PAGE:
Photo: A bull shark

Among the most likely sharks to attack humans, bull sharks favor shallow coastal waters—the same places humans prefer to swim.

Photograph by Brian J. Skerry

Map

Map: Bull shark range

Bull Shark Range

Fast Facts

Type:
Fish
Diet:
Carnivore
Average life span in the wild:
16 years
Size:
7 to 11.5 ft (2.1 to 3.4 m)
Weight:
200 to 500 lbs (90 to 230 kg)
Group name:
School or shoal
Did you know?
Bull sharks have been found thousands of miles up the Amazon River, and in Nicaragua have been seen leaping up river rapids, salmon-like, to reach inland Lake Nicaragua.
Size relative to a 6-ft (2-m) man:
Illustration: Bull shark compared with adult man

Bull sharks are aggressive, common, and usually live near high-population areas like tropical shorelines. They are not bothered by brackish and freshwater, and even venture far inland via rivers and tributaries.

Because of these characteristics, many experts consider bull sharks to be the most dangerous sharks in the world. Historically, they are joined by their more famous cousins, great whites and tiger sharks, as the three species most likely to attack humans.

Bull sharks get their name from their short, blunt snout, as well as their pugnacious disposition and a tendency to head-butt their prey before attacking. They are medium-size sharks, with thick, stout bodies and long pectoral fins. They are gray on top and white below, and the fins have dark tips, particularly on young bull sharks.

They are found cruising the shallow, warm waters of all the world’s oceans. Fast, agile predators, they will eat almost anything they see, including fish, dolphins, and even other sharks. Humans are not, per se, on their menus. However, they frequent the turbid waters of estuaries and bays, and often attack people inadvertently or out of curiosity.

Bull sharks currently are not threatened or endangered. However, they are fished widely for their meat, hides, and oils, and their numbers are likely shrinking. One study has found that their average lengths have declined significantly over the past few decades.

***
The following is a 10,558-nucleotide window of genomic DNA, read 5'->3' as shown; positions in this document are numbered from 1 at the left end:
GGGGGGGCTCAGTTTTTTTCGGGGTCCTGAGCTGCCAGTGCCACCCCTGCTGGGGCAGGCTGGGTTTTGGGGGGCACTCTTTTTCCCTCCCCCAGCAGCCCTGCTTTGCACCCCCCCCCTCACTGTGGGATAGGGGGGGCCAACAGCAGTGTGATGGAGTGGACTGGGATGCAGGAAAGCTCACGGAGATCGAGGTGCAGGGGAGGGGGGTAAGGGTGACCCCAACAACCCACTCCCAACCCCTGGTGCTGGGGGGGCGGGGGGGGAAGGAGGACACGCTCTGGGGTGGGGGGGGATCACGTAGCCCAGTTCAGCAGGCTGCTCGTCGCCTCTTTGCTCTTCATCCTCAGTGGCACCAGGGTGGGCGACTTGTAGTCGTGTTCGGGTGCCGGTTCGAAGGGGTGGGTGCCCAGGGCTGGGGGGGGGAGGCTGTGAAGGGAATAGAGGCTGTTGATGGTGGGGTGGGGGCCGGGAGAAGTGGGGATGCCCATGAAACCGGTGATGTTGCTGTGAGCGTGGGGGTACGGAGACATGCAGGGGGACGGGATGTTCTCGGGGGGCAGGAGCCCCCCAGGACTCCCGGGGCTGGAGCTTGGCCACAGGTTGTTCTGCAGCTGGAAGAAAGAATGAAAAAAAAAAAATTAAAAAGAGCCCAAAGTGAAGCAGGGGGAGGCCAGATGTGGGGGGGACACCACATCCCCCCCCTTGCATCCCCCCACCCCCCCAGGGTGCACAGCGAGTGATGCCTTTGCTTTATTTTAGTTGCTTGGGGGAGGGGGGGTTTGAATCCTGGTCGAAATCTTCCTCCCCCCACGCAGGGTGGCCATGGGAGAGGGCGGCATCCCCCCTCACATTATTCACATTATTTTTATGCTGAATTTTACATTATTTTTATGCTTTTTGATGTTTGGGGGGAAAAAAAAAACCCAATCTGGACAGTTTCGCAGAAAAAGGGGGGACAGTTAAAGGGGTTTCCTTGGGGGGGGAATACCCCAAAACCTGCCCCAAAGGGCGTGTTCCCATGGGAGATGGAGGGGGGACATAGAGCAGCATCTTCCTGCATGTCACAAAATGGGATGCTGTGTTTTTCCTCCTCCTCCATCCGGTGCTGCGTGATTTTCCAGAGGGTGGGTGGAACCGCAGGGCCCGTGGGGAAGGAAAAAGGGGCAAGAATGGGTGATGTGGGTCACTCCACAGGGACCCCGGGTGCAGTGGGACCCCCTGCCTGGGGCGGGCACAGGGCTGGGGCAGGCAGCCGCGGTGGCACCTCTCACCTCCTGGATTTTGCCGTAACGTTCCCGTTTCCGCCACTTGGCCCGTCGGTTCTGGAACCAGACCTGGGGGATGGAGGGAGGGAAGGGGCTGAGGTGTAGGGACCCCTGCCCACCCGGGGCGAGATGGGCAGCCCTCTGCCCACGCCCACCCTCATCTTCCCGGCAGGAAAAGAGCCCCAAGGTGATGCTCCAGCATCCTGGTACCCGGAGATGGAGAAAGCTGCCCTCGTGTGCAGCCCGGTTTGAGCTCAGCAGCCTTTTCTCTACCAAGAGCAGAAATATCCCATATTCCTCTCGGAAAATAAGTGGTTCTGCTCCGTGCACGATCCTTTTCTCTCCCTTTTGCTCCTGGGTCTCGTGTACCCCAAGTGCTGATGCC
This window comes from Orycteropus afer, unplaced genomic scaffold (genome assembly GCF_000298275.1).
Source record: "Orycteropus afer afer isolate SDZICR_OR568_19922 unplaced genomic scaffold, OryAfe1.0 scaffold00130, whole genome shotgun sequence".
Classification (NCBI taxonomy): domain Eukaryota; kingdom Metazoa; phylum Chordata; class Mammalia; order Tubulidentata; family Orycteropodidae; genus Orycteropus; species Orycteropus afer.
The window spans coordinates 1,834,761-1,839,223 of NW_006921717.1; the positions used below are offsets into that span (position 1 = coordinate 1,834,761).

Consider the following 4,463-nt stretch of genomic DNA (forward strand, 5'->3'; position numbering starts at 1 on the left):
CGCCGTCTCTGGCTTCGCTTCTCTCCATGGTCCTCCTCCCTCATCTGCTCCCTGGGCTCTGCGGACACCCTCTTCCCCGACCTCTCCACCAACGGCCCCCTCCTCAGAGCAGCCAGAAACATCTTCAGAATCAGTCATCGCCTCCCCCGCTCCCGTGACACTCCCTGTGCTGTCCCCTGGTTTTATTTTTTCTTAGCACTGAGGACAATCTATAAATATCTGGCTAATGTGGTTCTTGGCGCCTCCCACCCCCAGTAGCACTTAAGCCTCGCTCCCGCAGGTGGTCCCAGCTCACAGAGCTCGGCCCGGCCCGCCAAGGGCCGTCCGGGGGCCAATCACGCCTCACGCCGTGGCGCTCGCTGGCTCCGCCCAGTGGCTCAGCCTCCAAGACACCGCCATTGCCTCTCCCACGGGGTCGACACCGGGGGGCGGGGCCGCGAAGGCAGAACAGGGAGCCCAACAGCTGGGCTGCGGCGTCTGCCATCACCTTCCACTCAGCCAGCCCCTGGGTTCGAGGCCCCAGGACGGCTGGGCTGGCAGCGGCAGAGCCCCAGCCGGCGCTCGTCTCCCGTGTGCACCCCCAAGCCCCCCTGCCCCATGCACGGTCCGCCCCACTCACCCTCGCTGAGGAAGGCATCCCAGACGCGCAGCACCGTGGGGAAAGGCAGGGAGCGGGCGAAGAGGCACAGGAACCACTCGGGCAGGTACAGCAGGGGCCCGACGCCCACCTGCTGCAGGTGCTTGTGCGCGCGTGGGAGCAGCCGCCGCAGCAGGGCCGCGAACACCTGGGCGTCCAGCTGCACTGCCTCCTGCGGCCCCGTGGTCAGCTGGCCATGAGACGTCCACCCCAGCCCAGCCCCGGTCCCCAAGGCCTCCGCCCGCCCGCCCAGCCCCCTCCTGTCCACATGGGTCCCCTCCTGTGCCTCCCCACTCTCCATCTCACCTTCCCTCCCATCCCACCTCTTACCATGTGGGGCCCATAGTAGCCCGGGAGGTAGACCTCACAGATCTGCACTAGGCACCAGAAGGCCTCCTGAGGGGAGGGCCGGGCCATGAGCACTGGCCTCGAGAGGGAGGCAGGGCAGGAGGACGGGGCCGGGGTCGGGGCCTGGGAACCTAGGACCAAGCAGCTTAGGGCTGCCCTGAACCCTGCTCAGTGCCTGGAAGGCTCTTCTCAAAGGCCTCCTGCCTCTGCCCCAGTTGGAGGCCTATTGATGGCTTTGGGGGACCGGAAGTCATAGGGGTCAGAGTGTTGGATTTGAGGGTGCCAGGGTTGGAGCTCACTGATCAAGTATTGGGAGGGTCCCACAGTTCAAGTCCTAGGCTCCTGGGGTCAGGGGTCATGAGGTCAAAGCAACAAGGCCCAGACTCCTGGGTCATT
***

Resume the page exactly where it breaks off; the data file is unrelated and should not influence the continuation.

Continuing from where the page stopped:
Shark Features

  • Photo: Whale shark with small fish

    Sharks

    Learn all you wanted to know about sharks with videos, quizzes, puzzles, and more.

  • Photo: Nurse shark

    Courting Sharks

    Learn more about what National Geographic/Waitt grantee Nick Whitney is doing to identify mating behavior in adult nurse sharks during their mating season in the Florida Keys.

  • 20247.jpg

    See What's Inside

    Find out what makes the great white shark the largest predatory fish on Earth with this interactive feature from NGC's Great White Odyssey.

  • Photo: Shark swimming in water

    An Uneasy Eden

    Discover a pristine reef where sharks reign supreme in this National Geographic magazine feature.

  • 2575.jpg

    Shark Attack

    Would you survive a shark attack? Watch the survival guide video to learn more.

Animals

The Innovators Project

See more innovators »

From the Magazine

  1. Photo: Two adult preen, Ireland

    Gannets Pictures

    Champion divers but clumsy landers, doting parents but hostile neighbors—northern gannets abound in contradictions.

  2. Photo: Silent Ural owl

    Estonia's Ural Owls

    Photographer Sven Začek provides an intimate view of this large raptor.